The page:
My father passed away when I was very young and I never seemed to connect with the father-figure in my own life. I thought it would be interesting to explore that as the main storyline and use the feelings and frustrations I experienced as a teen.

A. Tell me a little about your writing process for Heaven Scent. Did you follow an outline? One of the writing tools you used effectively was giving your main character a clear story goal, regularly reminding the reader of that goal, and finally having your character “achieve” her goal in an “unwanted” way. Did you have this goal and the end in mind before you began your book?

A. I think I did the writing process backwards because I outlined the story after I’d rewritten it several times. I wanted to make sure it flowed and that there was a clear goal in each scene. After it was accepted, I outlined it again and revised it.

I knew the end long before I began the story. I’ve read Dwight Swain’s and Jack Bickham’s books and tried to make sure I followed their advice to keep the story goal very clear. The twist I wanted to put on it was that she attained her story goal, but in a unique, unexpected way.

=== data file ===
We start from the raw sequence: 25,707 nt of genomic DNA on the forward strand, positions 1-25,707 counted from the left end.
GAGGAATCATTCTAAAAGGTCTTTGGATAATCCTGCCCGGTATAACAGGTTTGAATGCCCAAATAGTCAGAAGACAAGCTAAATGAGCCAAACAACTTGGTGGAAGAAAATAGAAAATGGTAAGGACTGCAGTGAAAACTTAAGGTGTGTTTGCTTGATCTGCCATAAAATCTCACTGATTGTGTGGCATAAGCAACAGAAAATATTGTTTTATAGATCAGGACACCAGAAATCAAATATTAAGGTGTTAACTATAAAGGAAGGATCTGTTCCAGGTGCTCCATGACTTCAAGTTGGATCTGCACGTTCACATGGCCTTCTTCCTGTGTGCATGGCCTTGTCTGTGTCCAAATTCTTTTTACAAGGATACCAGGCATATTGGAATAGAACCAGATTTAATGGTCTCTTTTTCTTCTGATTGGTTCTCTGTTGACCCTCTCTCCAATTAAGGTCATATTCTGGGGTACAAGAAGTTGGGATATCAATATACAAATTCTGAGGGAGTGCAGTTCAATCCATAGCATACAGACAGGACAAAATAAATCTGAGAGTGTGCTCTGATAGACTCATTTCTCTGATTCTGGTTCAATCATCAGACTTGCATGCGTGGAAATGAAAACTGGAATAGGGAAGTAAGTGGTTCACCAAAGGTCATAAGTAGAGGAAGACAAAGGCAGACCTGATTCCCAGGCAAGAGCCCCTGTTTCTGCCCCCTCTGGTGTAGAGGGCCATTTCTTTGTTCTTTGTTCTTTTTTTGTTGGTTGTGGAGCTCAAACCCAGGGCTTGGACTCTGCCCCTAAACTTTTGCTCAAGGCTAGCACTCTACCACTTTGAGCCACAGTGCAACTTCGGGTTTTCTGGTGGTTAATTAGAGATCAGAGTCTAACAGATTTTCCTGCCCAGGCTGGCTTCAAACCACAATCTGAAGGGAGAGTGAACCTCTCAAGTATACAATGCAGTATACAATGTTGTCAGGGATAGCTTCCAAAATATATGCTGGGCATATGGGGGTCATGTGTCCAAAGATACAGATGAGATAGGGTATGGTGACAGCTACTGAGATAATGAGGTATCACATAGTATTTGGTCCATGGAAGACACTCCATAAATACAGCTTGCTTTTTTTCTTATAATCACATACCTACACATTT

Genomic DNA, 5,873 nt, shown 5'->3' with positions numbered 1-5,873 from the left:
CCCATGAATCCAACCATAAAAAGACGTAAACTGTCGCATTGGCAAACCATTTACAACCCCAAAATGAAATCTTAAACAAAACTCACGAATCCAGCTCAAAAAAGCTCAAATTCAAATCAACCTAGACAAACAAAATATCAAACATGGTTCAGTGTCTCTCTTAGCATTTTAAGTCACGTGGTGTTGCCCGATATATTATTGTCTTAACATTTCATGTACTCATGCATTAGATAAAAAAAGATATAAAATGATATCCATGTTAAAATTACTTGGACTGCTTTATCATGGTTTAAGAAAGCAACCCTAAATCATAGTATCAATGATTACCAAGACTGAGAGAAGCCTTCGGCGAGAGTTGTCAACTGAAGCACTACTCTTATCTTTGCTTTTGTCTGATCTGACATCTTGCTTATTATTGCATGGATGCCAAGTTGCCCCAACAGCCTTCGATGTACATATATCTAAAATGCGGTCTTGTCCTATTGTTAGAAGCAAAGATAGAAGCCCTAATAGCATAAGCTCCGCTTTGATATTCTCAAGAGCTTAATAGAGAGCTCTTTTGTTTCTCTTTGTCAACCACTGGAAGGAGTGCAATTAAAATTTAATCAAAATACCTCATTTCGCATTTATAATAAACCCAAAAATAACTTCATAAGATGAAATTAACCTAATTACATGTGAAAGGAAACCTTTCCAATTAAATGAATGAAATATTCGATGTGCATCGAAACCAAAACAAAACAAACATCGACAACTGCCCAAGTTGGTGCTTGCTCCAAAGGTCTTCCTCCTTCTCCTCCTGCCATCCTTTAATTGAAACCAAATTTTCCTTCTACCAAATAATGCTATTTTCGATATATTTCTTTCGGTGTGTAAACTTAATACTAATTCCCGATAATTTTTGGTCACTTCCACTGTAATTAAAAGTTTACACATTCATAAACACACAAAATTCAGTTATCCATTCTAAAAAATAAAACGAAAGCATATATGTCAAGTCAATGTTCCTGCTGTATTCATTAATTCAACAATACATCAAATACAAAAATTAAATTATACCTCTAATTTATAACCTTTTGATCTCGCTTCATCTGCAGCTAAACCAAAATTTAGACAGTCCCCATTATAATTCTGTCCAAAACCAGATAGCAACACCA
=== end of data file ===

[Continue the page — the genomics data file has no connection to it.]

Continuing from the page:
Q. Now for the “scary” question. One writing “taboo” is to have the main character’s problems “magically,” or in your case, “heavenly” solved; and yet, your implementation of this tool did not seem foreign to me. Perhaps that’s because I, along with many readers, have experienced communications from those who’ve passed on and readily accepted such a possibility. Did you, however, have any misgivings about using this device? Why or why not?

A. Actually, I hadn’t ever thought of that. I’ve never felt the ending was a technique or a device, only what needed to happen in the story. The solution, or the help my main character receives, isn’t fictional to me because I have experienced it, though not in the same way. I know others who have had similar experiences. I knew I wanted my main character to have this experience for many different reasons, but most importantly, because I feel the connection between heaven and earth is so strong and the veil is so thin.
Thank you, Rebecca Talley. I truly appreciate the time you've taken to meet with me and my readers today. But I must also say, I agree with you. The connection between heaven and earth is strong, and the times I recognize that fact most is when I'm helping others reach for their vital, eternal goals. Even when those "others" are characters in my stories. Perhaps it's the same with you?


Rebecca Talley said...

Thank you so much, Ronda, for the review and the interview :)

Anonymous said...

I agree. Rebecca did well at having multiple conflicts in the book that were well balanced. Good review.

C.L. Beck said...

Thanks for the review and interview. You asked great questions and it's always fun to learn more about Rebecca.

I was glad to hear Rebecca outlined after she'd rewritten a couple of times, as I've often done the same thing.